Like many folks, I probably could use new windows (15 year old house, double pane aluminum, some of the seals have broken). Question: Does anyone have experience with Window Film (made by 3M corporation, installed by folks such as "Solar Tex", etc). Any insight, good or bad, will help me determine if it would be a good investment vs. replacement windows ($XXXX for windows, >$XXXX for window film). Thanks in advance.
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[Edited by Mod2 on 12-28-2005 at 09:40 PM]
I still have 3 double pane aluminum sliders (soon to be replaced) and live on the Canadian prairie. I use window kits on those windows and it makes a tremendous difference. The rooms are far more comfortable and the windows don't ice up (all that much, lol) when it gets to -40. If you are unable to replace the windows then the kits are a cheap, easy fix for the winter.
I think the OP is talking about window tint which does make a difference for cooling. If this is about the plastic window covers; they look terrible but if installed properly do a good job.
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I work in a 9th floor, southern exposure, wall-o-glass office. Solar film was installed last year. Before the film, I had to run my air conditioner (supplemental PTAC heat pump) constantly in August and even a fair amount in January. Now, with the film in place, I don't have to run the a/c constantly in August and even occasionally need a few minutes of heating. I'd never used the heat through a full "heating season" without the window film.
The film is visually noticable. It's kind of like wearing sunglasses, but less so. I can definitely see a grey/brown cast to the clouds, not much of one but it's there. I can also see more of my reflection in the window than before, and from the outside the glass is MUCH more reflective.
One other factor which may or may not be a consideration in your area is that the film also adds shatter and "smash and grab"/flying debris resistance. Nice to have if you're in hurricane country.
I am going back and forth myself about getting window film for my house. It certainly would help with cooling - Man J estimates several thousand BTUs of reduced sensible load - but I'm not sure about the visual impact.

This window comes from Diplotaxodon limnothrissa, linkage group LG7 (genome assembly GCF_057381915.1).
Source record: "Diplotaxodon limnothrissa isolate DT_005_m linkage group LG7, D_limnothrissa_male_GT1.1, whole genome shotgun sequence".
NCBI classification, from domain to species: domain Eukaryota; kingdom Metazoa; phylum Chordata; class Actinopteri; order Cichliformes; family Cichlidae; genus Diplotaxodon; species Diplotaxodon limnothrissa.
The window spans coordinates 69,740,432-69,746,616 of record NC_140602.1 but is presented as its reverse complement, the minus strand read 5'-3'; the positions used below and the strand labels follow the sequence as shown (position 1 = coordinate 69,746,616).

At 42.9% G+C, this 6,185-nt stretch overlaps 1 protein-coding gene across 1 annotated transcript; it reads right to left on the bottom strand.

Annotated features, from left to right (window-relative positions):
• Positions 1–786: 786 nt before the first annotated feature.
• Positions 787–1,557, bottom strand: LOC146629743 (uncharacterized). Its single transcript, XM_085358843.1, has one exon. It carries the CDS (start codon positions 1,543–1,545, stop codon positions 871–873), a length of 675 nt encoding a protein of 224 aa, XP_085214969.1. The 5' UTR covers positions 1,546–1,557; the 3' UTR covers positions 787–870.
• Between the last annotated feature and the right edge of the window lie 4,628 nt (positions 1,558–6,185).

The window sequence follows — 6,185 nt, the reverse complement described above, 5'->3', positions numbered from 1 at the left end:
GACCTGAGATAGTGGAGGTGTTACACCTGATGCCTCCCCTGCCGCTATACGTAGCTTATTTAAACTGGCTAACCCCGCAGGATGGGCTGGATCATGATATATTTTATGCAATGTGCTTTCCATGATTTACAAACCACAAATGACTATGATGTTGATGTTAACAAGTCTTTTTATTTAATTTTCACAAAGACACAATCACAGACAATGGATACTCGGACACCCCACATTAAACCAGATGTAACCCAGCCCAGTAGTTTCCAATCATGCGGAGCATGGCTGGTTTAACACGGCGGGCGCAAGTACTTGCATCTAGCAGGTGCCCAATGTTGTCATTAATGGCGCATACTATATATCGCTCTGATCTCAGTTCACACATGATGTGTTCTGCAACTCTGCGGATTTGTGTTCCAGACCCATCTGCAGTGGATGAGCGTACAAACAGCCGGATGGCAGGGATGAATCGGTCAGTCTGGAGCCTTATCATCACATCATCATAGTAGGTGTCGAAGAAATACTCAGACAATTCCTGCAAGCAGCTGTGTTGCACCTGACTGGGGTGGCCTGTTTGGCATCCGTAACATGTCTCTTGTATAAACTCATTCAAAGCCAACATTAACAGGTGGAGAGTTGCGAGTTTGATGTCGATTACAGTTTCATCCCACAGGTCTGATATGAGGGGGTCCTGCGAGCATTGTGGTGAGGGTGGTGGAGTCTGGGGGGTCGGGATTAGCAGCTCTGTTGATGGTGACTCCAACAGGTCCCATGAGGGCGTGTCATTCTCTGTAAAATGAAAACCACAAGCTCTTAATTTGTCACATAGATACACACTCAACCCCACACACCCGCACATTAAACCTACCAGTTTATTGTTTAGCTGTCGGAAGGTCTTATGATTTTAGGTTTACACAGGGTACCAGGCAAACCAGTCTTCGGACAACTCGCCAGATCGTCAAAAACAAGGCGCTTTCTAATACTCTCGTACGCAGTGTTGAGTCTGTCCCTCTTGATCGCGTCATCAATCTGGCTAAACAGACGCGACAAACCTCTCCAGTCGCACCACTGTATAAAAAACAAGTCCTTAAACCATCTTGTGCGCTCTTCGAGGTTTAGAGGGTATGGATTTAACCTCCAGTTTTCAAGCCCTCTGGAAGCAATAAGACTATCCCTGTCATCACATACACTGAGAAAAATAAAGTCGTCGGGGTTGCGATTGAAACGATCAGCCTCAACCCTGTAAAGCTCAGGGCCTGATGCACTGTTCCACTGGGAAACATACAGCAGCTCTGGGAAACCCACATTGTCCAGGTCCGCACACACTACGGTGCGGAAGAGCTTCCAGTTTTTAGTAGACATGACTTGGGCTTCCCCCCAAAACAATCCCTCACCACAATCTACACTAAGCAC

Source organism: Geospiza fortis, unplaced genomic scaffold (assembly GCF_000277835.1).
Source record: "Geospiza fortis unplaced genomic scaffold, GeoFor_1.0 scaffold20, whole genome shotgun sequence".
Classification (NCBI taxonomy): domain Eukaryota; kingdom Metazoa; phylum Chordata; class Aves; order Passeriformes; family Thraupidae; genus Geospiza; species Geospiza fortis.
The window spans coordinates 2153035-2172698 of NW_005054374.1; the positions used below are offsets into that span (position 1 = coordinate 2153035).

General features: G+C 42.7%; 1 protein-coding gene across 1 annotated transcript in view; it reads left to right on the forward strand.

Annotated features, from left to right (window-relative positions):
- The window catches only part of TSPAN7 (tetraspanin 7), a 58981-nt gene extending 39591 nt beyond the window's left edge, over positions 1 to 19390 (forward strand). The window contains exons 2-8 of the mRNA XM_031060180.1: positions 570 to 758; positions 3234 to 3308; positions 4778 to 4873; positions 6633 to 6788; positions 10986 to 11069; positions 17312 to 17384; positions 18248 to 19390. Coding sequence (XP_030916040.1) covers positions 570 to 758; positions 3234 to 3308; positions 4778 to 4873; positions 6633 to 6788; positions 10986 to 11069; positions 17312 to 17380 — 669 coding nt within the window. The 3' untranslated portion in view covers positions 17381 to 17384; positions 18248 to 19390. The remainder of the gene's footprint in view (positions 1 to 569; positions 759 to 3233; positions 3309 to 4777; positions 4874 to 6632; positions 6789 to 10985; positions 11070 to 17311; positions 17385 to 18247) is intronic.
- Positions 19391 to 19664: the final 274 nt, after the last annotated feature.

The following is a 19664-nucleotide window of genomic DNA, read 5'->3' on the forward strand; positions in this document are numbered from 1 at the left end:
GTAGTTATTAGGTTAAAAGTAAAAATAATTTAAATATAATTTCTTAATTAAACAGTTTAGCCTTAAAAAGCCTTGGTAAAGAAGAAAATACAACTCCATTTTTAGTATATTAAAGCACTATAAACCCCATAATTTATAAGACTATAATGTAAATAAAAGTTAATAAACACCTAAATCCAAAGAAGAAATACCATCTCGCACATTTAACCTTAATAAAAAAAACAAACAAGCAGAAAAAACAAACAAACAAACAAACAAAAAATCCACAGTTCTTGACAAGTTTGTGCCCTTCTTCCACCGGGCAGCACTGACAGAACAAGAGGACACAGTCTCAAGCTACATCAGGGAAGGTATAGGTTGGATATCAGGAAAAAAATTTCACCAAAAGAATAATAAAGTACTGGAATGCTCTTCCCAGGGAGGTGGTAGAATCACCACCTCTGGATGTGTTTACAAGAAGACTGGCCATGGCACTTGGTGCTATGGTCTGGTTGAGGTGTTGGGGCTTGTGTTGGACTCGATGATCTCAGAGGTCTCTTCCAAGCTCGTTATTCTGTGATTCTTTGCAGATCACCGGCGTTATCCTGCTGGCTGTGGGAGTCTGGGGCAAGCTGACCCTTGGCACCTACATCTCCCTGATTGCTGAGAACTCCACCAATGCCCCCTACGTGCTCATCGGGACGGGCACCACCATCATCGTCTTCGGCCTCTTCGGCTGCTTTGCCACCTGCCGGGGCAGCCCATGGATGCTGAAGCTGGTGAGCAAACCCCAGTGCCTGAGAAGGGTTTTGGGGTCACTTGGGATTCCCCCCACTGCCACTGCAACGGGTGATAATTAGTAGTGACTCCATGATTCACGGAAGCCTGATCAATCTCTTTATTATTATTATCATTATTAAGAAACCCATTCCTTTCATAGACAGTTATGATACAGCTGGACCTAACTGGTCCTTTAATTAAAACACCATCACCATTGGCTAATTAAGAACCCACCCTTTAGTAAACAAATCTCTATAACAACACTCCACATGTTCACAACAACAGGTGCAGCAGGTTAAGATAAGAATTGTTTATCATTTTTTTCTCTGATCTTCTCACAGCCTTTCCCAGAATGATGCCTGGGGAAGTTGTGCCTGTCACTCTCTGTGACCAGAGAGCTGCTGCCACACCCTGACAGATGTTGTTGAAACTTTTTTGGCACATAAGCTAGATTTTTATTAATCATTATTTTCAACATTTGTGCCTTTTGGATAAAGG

Thanks to all who have offer their comments. However, Does anyone know if the film has any indoor heat retention qualities, or is it good for defleating the sun's heat during the summertime.
its good for reflecting the suns rays away from the house, sort of like drapes prevent the radient heat load from getting in.
indoor heat retension, film doesnt help
you would be further ahead replacing the windows and preventing the air exchange. put up blinds after the windows are done and that will help
There is more benefit for cooling, but some for heating as well. Depends on the exact film you choose.
From 3M's website: ( http://www.3m.com/us/arch_construct/scpd/windowfilm/ )
Do keep in mind that the film is going to significantly reduce winter solar gain, so you're not going to benefit from passive solar as before. Might be a net negative, don't know enough about your house to say.
Our films reduce up to 99 percent of the sun's ultraviolet rays and reject up to 79 percent of the solar heat that may otherwise come through a window. They also help reduce winter heat loss by reflecting up to 35 percent of indoor heat back into the room.
Windows lose heat two ways. The first way is through conduction in which the heat travels through the material to the outside. R-factor is the resistance in the materials to let the heat pass. By adding the film, you gain heat-loss resistance from the material itself and also there is added heat-loss resistance from the dead air space between the film and the window-- bonus.
The second is through radiation. The trasnparency of the glass allows heat to radiate out of your house. There are window treatment films with low-e (low emissivity) qualities that slow down the heat loss due to radiation.
When shopping for a product, r-factor and emissivity what you will use to compare products. Good Luck